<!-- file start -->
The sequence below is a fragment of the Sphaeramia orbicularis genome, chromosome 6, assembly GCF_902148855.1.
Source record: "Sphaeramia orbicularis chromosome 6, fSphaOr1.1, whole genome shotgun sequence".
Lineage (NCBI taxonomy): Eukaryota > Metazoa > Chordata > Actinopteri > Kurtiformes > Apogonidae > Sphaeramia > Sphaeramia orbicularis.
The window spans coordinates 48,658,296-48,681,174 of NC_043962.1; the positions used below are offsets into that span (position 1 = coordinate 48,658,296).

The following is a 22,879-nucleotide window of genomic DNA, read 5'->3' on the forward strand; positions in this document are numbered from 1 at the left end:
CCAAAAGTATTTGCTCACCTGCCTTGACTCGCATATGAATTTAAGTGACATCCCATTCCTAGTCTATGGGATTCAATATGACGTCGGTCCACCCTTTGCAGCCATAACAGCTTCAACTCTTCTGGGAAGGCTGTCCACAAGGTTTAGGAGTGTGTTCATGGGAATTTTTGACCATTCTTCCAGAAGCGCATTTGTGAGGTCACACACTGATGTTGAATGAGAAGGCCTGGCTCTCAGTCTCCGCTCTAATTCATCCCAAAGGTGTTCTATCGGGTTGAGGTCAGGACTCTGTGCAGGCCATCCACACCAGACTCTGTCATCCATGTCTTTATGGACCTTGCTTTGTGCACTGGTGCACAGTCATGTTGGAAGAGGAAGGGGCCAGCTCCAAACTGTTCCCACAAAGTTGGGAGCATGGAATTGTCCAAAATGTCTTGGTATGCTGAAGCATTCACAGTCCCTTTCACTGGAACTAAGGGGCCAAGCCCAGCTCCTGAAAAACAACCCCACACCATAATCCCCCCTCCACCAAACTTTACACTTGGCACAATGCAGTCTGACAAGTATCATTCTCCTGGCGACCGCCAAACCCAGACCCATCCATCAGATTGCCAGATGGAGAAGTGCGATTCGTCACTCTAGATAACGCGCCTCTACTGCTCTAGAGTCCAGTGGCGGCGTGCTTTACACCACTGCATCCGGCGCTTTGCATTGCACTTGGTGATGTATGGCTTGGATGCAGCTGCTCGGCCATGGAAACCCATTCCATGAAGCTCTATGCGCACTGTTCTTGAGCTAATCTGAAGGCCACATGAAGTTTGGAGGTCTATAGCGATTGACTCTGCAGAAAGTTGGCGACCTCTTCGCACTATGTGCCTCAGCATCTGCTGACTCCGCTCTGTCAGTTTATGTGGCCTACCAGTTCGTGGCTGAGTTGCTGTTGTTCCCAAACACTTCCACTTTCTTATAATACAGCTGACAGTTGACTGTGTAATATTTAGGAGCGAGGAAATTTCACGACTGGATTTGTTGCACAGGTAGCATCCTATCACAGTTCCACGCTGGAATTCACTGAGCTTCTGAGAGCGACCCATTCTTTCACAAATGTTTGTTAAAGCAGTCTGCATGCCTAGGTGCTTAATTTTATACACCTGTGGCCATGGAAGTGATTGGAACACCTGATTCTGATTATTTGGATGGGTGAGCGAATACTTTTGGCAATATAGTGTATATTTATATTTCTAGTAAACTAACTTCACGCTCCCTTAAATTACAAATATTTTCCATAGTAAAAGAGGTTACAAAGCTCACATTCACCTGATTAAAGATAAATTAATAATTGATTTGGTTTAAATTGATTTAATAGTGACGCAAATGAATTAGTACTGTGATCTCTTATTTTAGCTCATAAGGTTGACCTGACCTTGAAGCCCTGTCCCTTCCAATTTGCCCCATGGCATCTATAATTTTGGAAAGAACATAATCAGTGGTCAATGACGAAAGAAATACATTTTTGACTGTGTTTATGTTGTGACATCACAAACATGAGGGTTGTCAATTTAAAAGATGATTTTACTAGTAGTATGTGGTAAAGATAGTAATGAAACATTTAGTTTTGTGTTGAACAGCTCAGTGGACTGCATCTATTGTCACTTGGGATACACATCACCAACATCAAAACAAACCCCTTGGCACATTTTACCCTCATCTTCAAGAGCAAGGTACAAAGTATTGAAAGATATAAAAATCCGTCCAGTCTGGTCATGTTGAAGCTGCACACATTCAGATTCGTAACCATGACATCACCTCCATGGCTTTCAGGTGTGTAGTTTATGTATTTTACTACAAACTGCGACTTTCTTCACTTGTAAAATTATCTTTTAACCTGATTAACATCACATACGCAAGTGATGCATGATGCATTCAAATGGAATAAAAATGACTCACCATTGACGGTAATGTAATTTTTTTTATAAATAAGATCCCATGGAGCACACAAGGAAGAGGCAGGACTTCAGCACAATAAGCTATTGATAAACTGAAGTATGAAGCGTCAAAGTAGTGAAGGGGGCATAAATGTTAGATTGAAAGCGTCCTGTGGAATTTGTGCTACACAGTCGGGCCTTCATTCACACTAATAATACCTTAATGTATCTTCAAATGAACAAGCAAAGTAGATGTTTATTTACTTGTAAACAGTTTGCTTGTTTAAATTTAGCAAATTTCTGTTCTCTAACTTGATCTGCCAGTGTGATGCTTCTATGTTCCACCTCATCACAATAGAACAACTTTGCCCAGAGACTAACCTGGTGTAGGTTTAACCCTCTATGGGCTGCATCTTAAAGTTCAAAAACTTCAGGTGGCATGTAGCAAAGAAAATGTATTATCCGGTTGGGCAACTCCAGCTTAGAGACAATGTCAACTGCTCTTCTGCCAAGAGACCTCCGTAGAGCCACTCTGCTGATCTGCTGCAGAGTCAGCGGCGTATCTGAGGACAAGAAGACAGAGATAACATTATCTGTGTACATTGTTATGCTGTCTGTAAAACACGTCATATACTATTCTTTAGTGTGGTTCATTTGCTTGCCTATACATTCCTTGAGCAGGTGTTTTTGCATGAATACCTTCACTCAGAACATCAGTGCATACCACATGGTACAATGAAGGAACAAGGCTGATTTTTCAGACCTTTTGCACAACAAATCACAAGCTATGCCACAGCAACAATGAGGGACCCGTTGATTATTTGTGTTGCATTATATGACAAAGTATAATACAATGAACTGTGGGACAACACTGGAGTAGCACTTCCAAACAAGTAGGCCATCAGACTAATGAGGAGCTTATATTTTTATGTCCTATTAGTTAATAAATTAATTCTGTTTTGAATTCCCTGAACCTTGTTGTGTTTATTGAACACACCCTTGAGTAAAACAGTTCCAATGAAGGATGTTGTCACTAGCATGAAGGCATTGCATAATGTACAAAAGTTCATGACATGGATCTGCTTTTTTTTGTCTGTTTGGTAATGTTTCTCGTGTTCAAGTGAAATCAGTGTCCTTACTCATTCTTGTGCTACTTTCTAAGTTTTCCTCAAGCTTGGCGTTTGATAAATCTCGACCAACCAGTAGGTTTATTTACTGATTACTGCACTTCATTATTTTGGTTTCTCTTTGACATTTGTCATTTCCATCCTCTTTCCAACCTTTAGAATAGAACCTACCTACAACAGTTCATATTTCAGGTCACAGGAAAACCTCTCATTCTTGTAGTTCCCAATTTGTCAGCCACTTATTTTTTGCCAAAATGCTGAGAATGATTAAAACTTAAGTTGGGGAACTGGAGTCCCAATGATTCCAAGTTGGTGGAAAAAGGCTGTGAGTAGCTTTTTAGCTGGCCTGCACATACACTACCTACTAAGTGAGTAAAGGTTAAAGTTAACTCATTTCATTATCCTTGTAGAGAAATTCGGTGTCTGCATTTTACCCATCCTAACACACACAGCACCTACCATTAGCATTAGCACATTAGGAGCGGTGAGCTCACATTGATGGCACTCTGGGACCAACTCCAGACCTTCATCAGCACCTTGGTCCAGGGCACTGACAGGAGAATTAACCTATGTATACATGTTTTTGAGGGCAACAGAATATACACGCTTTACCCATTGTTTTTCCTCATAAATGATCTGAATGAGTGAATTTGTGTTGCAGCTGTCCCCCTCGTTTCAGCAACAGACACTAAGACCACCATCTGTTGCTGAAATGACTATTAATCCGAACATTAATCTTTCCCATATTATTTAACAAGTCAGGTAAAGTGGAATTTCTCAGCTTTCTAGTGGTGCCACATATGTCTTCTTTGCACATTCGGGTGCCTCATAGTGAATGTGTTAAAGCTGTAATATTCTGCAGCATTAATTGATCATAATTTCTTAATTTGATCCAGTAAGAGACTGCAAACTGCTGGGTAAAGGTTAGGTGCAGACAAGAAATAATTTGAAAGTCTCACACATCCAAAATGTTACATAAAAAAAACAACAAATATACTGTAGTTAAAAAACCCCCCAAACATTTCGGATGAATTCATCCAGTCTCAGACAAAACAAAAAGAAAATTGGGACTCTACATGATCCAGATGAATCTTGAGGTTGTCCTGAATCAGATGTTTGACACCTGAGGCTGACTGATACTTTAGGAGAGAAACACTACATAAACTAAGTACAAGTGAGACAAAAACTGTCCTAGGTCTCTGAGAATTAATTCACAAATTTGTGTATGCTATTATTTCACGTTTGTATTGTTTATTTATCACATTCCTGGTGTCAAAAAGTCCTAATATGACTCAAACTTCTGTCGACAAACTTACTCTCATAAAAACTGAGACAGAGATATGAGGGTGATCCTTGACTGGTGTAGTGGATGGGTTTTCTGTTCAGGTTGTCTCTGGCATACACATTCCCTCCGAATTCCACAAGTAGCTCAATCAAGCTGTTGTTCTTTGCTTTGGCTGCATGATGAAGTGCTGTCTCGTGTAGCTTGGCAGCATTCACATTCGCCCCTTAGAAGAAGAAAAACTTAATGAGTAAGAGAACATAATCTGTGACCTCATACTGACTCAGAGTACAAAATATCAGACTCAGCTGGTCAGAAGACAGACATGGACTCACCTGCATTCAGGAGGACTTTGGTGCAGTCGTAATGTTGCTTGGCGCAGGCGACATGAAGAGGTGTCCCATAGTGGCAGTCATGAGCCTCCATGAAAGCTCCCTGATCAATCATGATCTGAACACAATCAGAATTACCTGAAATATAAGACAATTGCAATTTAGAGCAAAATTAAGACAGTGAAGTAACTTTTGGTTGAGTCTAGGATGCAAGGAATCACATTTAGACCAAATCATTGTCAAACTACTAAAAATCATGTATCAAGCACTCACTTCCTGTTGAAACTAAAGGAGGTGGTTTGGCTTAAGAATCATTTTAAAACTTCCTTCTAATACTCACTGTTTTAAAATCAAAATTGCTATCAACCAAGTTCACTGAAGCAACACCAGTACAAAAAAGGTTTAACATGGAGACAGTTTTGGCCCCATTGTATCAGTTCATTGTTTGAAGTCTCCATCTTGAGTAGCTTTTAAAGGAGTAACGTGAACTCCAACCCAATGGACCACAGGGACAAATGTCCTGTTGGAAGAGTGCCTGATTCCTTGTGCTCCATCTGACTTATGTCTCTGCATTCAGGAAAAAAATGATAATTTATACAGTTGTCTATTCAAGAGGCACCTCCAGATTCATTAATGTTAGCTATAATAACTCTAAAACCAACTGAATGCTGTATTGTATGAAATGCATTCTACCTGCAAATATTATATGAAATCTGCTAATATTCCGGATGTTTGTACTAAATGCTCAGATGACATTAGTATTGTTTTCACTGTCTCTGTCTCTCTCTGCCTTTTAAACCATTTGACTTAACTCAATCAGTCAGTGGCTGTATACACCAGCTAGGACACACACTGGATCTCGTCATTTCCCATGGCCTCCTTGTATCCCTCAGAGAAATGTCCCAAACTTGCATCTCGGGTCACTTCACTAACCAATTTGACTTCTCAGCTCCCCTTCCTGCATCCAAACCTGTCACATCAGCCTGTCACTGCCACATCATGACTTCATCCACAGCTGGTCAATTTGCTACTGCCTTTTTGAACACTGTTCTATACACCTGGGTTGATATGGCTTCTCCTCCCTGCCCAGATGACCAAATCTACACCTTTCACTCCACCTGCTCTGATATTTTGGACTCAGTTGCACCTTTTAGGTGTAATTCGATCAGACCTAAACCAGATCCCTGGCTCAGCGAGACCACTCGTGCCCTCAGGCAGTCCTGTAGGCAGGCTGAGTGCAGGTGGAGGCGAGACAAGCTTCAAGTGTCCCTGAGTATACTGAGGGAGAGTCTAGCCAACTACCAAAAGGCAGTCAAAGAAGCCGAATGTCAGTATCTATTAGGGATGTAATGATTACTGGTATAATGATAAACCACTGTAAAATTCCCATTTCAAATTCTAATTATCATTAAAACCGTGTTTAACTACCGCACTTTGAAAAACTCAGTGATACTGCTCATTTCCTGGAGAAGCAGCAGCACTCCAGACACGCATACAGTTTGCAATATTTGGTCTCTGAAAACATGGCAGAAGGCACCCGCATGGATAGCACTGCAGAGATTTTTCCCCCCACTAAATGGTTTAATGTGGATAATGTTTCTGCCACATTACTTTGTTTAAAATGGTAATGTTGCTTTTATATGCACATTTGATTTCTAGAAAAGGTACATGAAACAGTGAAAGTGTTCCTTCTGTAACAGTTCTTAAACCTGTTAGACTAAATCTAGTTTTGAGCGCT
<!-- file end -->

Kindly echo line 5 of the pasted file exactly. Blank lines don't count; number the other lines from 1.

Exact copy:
The following is a 22,879-nucleotide window of genomic DNA, read 5'->3' on the forward strand; positions in this document are numbered from 1 at the left end: